Misguided DRBC Proposal on Energy Development Ignores Consumer Demand, Economic Benefits, and State's Environmental Protections
Reid Porter | email@example.com | 202.682.8114
HARRISBURG, Pa., September 13, 2017 – API Pennsylvania (API-PA) responded to the Delaware River Basin Commission’s (DRBC) proposal to ban hydraulic fracturing in the region.
“The Marcellus Shale is a proven opportunity to harness clean and abundant American energy to power our state and the nation and support jobs in Pennsylvania,” said API-PA Executive Director Stephanie Catarino Wissman. “Arbitrary limits on responsibly developing U.S. resources are bad public policy. If we do not produce energy, we will be more reliant on foreign sources and relinquish our ability to increase our security. The DRBC proposal could put upward pressure on energy costs for Pennsylvania families who also rely on energy development for millions of jobs."
“Common sense regulations must strike an appropriate balance between deferring to state jurisdictions and ensuring protection of the Delaware River Basin and its communities. We oppose the Delaware River Basin Commission’s proposal to adopt regulations that are duplicative and contradict existing state regulations in surrounding states and Pennsylvania, where state officials and communities have worked hard to create a robust regulatory regime that ensures the environment, public health and local communities are well-protected."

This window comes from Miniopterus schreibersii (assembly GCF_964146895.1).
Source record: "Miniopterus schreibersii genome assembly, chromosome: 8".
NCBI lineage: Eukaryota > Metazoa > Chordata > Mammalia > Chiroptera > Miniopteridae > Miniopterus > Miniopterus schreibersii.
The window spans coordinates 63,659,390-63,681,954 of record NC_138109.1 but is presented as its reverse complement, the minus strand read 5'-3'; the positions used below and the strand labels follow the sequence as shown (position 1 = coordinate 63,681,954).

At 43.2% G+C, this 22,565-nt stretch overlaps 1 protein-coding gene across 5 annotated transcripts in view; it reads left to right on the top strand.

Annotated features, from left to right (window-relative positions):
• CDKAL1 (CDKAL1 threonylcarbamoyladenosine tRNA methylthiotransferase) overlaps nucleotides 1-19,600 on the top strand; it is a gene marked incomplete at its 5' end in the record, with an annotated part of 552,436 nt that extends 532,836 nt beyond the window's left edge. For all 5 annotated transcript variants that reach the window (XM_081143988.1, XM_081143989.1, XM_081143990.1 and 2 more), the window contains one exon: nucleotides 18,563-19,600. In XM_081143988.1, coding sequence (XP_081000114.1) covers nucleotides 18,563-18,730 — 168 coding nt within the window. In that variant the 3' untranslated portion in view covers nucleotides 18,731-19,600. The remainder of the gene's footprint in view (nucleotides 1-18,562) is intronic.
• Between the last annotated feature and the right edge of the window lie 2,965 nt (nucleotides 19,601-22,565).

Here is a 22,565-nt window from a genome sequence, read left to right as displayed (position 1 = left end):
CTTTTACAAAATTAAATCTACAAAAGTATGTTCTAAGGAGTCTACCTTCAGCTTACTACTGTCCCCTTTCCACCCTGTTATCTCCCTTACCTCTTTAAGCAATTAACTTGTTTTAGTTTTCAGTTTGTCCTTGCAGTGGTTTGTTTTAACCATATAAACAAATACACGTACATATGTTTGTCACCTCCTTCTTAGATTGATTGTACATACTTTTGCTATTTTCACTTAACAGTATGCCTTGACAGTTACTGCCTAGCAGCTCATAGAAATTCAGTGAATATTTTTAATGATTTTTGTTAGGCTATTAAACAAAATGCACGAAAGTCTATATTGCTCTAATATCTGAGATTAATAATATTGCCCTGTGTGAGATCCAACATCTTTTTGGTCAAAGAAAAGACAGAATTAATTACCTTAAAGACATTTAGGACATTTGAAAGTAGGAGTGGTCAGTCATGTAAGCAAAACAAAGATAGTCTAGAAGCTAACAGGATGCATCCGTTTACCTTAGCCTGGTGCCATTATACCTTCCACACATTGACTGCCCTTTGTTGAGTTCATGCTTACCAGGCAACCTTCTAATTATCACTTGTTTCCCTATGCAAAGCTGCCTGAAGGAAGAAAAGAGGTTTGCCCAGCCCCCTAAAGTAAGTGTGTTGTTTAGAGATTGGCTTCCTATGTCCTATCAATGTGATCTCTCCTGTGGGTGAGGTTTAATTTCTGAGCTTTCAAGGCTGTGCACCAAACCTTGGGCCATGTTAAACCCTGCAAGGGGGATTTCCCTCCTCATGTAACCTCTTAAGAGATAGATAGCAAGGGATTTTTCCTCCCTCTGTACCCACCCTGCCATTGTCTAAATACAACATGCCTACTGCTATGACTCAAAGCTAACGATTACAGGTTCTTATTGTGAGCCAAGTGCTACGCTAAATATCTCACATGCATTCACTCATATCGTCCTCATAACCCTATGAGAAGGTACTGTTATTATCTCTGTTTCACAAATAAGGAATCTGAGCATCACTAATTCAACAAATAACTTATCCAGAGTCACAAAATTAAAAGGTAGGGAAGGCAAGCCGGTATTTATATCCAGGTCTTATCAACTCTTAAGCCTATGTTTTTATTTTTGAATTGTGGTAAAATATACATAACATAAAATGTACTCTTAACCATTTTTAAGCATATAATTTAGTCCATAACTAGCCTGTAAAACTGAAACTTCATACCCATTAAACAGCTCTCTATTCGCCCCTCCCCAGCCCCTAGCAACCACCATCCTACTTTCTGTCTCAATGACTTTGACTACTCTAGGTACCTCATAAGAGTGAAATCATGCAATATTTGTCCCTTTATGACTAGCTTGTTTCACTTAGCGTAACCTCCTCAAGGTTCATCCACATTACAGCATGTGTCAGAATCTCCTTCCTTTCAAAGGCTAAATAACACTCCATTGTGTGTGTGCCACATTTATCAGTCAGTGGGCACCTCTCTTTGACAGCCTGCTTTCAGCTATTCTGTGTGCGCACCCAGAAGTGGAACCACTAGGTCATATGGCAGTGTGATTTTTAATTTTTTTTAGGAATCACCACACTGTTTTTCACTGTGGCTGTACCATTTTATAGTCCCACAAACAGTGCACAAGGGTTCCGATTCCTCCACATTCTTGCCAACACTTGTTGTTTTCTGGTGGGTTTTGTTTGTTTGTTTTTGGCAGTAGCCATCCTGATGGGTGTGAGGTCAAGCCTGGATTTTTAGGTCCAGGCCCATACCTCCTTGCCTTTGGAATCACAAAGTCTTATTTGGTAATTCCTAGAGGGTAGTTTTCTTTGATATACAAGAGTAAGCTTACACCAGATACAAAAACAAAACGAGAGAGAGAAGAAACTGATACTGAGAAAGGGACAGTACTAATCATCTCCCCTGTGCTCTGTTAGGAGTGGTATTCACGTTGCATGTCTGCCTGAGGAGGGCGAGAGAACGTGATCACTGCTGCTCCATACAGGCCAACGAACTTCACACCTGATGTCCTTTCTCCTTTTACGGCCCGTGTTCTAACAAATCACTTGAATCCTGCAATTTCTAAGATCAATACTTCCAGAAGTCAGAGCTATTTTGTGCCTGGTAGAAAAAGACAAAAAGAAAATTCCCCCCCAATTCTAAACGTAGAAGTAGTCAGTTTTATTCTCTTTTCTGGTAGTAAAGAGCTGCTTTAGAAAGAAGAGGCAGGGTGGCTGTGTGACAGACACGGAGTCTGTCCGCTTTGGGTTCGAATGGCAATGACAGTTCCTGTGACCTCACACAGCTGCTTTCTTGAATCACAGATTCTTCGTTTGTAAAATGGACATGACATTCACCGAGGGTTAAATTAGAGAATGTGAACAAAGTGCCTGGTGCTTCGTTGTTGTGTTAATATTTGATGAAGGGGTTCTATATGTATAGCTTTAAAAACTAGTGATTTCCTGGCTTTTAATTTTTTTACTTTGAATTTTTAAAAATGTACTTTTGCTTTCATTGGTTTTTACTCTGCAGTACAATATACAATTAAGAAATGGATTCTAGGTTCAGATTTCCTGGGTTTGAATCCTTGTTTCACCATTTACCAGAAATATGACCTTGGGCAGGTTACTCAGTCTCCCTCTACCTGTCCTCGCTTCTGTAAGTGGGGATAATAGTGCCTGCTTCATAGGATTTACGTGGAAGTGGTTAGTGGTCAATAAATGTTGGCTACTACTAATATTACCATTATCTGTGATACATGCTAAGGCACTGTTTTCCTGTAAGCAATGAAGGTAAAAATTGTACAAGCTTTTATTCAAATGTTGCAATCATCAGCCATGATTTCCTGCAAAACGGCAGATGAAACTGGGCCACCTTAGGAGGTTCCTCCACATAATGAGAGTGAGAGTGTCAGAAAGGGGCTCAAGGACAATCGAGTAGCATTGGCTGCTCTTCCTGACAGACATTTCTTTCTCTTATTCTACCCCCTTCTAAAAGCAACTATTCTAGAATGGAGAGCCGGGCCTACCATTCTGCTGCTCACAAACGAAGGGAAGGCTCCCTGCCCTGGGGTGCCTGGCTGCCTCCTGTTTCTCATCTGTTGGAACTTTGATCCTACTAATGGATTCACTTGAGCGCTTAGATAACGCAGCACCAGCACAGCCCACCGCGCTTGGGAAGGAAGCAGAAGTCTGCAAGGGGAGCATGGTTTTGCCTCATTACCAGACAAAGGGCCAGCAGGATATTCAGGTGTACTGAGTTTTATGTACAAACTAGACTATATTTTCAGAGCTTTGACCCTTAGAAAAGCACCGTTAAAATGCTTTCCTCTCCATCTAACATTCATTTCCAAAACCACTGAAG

Pennsylvania has an extensive history of comprehensive programs in several areas, including: wastewater discharge permits; residual waste management; natural gas construction and operation activities, and erosion and sediment control activities. Safe and responsible energy development has been good for Pennsylvania and individual Pennsylvanians – supporting jobs and boosting economies at all levels. As a recent study by PwC shows for Pennsylvania, natural gas and oil make broad economic contributions that go well beyond the industry itself.
“Interfering with Pennsylvania’s effective, comprehensive program undermines a crucial source of income for both the state economy and individual families,” said Wissman. “API plans to continue its active participation in the ongoing public discussion over any proposed regulations governing the development of energy development in the Delaware River Basin.”
API Pennsylvania is a division of API, which represents all segments of America’s oil and natural gas industry. Its more than 625 members include large integrated companies, as well as exploration and production, refining, marketing, pipeline, and marine businesses, and service and supply firms. They provide most of the nation’s energy and are backed by a growing grassroots movement of more than 40 million Americans.